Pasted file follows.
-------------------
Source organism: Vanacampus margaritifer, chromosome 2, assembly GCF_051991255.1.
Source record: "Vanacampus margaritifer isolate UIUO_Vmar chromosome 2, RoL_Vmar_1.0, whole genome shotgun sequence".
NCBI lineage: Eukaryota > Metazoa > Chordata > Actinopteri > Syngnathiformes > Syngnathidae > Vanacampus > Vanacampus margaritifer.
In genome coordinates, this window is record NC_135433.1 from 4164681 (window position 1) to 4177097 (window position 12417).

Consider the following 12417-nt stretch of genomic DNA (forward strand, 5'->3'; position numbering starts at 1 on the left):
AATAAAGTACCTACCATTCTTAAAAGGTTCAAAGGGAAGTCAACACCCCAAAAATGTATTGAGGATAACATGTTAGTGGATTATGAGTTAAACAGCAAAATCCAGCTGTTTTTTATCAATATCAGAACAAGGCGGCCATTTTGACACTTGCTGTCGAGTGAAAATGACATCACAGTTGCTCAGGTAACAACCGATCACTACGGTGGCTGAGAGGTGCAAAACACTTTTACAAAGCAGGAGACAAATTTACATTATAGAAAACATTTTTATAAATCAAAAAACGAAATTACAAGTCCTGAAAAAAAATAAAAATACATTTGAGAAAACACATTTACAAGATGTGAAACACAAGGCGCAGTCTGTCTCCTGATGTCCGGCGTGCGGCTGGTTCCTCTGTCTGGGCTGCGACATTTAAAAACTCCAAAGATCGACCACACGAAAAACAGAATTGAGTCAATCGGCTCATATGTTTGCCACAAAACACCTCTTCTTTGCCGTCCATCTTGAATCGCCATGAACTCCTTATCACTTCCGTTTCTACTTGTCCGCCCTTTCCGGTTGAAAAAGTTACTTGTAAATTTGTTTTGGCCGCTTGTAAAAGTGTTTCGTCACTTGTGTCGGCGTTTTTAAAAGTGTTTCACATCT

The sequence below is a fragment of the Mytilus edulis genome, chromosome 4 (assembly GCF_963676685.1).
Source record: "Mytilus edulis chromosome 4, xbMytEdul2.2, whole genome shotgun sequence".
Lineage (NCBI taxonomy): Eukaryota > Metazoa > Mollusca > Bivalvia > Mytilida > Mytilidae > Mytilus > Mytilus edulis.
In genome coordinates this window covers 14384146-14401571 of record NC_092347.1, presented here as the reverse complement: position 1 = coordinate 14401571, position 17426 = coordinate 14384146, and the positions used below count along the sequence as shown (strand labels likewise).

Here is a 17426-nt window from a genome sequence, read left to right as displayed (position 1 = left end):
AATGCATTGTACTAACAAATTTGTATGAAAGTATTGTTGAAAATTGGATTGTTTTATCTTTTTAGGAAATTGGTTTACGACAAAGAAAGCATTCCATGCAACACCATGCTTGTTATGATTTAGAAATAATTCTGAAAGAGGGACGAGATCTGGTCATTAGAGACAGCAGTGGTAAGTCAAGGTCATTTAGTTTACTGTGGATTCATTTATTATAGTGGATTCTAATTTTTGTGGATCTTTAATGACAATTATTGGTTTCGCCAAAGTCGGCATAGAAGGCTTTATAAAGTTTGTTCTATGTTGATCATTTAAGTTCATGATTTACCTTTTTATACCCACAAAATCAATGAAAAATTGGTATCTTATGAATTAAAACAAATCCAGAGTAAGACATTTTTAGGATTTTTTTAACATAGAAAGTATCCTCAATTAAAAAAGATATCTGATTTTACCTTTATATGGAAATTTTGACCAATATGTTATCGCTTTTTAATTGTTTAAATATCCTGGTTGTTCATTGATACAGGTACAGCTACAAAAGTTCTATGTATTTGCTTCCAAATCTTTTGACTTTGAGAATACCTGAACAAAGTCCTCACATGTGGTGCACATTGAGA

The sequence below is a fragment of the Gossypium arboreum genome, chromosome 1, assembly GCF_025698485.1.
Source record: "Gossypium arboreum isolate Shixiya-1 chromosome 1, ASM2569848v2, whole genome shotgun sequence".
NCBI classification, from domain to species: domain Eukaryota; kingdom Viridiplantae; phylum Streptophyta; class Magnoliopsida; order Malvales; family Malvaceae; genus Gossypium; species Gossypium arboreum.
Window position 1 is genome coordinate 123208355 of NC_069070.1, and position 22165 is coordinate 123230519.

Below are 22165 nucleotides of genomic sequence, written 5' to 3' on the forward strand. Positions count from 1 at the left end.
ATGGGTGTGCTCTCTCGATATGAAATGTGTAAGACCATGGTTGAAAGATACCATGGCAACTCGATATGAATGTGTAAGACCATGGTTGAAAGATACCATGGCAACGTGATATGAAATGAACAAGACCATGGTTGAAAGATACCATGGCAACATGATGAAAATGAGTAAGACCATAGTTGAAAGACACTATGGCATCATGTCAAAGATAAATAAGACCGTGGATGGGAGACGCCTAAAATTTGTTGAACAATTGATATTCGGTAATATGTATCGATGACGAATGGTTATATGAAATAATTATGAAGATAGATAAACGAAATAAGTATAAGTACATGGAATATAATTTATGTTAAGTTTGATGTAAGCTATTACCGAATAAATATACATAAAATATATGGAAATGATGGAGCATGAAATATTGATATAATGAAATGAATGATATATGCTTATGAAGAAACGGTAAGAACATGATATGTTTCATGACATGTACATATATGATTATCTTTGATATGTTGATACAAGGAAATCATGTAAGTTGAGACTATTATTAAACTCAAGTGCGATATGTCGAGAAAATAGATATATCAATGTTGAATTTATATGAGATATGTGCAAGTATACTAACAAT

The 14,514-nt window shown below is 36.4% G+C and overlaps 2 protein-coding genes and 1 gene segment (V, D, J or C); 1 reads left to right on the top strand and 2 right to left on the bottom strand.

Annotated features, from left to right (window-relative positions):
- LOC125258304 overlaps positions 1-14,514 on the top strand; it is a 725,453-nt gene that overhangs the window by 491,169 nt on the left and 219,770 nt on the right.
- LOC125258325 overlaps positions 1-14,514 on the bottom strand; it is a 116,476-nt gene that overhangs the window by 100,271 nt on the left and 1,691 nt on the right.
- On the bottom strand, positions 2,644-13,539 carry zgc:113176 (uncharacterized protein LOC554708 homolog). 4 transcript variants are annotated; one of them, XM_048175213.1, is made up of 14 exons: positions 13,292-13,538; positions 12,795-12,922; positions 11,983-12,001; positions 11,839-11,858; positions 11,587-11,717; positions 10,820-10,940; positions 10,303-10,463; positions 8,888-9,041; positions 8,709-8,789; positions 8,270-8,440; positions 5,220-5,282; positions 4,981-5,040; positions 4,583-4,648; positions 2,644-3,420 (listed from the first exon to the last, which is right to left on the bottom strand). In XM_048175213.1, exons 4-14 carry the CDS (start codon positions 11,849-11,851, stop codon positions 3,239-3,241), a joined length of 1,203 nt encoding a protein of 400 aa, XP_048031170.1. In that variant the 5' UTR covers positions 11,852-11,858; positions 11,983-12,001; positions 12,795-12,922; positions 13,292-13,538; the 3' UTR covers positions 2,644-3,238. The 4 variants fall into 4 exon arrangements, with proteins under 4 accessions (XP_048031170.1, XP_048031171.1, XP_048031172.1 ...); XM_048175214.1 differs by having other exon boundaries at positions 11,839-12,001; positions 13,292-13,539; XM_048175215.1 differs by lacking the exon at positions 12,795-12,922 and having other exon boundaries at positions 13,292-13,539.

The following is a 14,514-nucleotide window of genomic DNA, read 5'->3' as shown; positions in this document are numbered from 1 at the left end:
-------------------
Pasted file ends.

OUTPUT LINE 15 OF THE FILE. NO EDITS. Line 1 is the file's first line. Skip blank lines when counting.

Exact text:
NCBI classification, from domain to species: domain Eukaryota; kingdom Viridiplantae; phylum Streptophyta; class Magnoliopsida; order Malvales; family Malvaceae; genus Gossypium; species Gossypium arboreum.